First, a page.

Foreclosure Rescue/Loan Modification Scams

Foreclosure rescue and loan modification scams come in many forms, but the premise of each is a false promise that the scammer will save the consumer’s home.  Consumers who are looking for foreclosure prevention assistance should avoid any company that:

  • Guarantees to stop the foreclosure process regardless of what your circumstances are;
  • Instructs you not to contact your lender, lawyer, credit or housing counselor;
  • Collects a fee before providing you with any services;
  • Encourages you to lease your home so you can buy it back over time;
  • Tells you to make your mortgage payments directly to the company, rather than your lender; and/or
  • Tells you to transfer your property deed or title to the company.

Pitches from scam artists may sound like a way for you to prevent foreclosure, but their intentions are to take your money, not help you keep your house.  The Department is aware of the following scams:

  • The foreclosure prevention specialist: This “specialist” is a scam artist who charges outrageous fees in exchange for making a few phone calls or completing some paperwork – all things the homeowners could easily do themselves.  None of these actions results in saving the home.  This scam gives homeowners a false sense of hope, delays them from seeking qualified help, and exposes their personal financial information to a fraudster.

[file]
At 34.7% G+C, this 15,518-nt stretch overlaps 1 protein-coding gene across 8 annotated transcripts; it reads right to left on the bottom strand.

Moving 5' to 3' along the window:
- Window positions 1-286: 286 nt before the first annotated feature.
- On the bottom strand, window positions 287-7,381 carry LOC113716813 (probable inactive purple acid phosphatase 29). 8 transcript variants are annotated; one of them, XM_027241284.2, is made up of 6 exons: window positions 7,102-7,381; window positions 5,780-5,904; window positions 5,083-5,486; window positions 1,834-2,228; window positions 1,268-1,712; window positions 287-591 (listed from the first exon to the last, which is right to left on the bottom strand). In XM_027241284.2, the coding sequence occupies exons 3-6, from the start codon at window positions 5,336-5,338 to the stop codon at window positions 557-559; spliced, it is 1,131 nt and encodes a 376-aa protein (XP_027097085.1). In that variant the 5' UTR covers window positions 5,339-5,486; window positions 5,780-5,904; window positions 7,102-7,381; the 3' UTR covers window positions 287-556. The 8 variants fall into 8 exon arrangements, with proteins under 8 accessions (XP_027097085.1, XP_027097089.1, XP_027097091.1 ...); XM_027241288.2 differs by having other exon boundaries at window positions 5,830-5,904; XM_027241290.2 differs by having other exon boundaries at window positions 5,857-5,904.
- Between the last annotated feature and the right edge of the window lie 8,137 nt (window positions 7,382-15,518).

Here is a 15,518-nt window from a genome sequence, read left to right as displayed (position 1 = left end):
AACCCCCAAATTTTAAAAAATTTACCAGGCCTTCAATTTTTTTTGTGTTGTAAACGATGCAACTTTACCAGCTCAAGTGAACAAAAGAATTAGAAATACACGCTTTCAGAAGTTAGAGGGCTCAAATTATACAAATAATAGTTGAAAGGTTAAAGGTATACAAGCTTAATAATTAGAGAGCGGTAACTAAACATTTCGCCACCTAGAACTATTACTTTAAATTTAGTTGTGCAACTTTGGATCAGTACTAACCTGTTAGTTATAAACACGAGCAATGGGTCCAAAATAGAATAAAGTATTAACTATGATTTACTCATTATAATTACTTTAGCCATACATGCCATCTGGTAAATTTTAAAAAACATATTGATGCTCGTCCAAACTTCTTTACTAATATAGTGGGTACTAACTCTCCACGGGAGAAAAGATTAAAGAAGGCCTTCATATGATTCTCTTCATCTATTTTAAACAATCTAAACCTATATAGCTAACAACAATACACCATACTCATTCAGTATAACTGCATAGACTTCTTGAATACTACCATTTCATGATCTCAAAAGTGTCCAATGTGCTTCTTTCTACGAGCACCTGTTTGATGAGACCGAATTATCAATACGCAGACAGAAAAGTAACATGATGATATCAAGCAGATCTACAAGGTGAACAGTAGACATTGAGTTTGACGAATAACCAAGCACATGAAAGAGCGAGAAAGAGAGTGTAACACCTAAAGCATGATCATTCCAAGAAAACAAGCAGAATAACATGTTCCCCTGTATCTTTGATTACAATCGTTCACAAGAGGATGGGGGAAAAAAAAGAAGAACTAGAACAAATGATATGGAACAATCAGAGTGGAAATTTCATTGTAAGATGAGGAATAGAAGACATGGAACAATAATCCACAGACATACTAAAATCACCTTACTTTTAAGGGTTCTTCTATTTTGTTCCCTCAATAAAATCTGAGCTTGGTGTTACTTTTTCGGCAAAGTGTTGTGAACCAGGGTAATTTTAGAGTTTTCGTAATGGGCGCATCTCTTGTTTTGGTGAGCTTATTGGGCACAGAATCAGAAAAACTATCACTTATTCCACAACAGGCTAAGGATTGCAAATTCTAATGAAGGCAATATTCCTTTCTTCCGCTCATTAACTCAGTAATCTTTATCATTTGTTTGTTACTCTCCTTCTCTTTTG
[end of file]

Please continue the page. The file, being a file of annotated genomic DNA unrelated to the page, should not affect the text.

• The lease/buy back: This scam deceives homeowners into signing over the deed to their home to a scam artist.  The scam artist tells them they will be able to remain in the house as a renter and that the homeowner will eventually have the opportunity to buy the house back.  Usually, the terms of this scheme are so demanding that the buy-back becomes impossible, the homeowner turned renter gets evicted, and the scam artist walks off with most or all of the equity.
  • The bait-and-switch:  This scam convinces homeowners that they are signing documents to bring the mortgage current.  Instead, they are signing over the deed to their home to a scam artist.  Homeowners usually don’t know that they’ve been scammed until they get an eviction notice.

Many federal agencies have published guides and information to assist homeowners who may be struggling to make their mortgage payments.  A few of these guides designed to help consumers avoid foreclosure related scams are linked below:

If you are having trouble paying your mortgage or you have received a foreclosure notice, then you should contact your lender immediately.  Be aware that there is never a fee to get assistance from your lender or from a HUD approved housing counselor.  For more information on assistance that may be available to you, please visit “Foreclosures.”